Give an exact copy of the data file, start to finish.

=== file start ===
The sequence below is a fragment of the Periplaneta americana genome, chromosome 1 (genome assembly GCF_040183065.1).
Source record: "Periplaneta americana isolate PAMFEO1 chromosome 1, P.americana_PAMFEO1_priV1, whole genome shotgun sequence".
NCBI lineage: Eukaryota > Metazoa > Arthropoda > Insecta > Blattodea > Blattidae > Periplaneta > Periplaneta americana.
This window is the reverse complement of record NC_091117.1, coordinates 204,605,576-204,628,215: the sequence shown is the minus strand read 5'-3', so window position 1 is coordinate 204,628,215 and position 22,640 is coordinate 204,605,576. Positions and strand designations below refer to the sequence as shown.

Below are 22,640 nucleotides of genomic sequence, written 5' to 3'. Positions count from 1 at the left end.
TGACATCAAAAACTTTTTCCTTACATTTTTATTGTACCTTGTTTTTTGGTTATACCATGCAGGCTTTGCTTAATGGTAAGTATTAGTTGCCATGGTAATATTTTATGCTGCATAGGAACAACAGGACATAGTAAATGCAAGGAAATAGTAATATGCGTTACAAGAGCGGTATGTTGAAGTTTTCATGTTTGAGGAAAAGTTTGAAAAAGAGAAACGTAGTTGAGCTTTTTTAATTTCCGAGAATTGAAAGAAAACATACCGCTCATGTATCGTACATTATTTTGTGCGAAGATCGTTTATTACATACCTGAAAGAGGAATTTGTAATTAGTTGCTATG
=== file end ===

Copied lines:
The sequence below is a fragment of the Periplaneta americana genome, chromosome 1 (genome assembly GCF_040183065.1).
Source record: "Periplaneta americana isolate PAMFEO1 chromosome 1, P.americana_PAMFEO1_priV1, whole genome shotgun sequence".
NCBI lineage: Eukaryota > Metazoa > Arthropoda > Insecta > Blattodea > Blattidae > Periplaneta > Periplaneta americana.
This window is the reverse complement of record NC_091117.1, coordinates 204,605,576-204,628,215: the sequence shown is the minus strand read 5'-3', so window position 1 is coordinate 204,628,215 and position 22,640 is coordinate 204,605,576. Positions and strand designations below refer to the sequence as shown.

Below are 22,640 nucleotides of genomic sequence, written 5' to 3'. Positions count from 1 at the left end.
TGACATCAAAAACTTTTTCCTTACATTTTTATTGTACCTTGTTTTTTGGTTATACCATGCAGGCTTTGCTTAATGGTAAGTATTAGTTGCCATGGTAATATTTTATGCTGCATAGGAACAACAGGACATAGTAAATGCAAGGAAATAGTAATATGCGTTACAAGAGCGGTATGTTGAAGTTTTCATGTTTGAGGAAAAGTTTGAAAAAGAGAAACGTAGTTGAGCTTTTTTAATTTCCGAGAATTGAAAGAAAACATACCGCTCATGTATCGTACATTATTTTGTGCGAAGATCGTTTATTACATACCTGAAAGAGGAATTTGTAATTAGTTGCTATG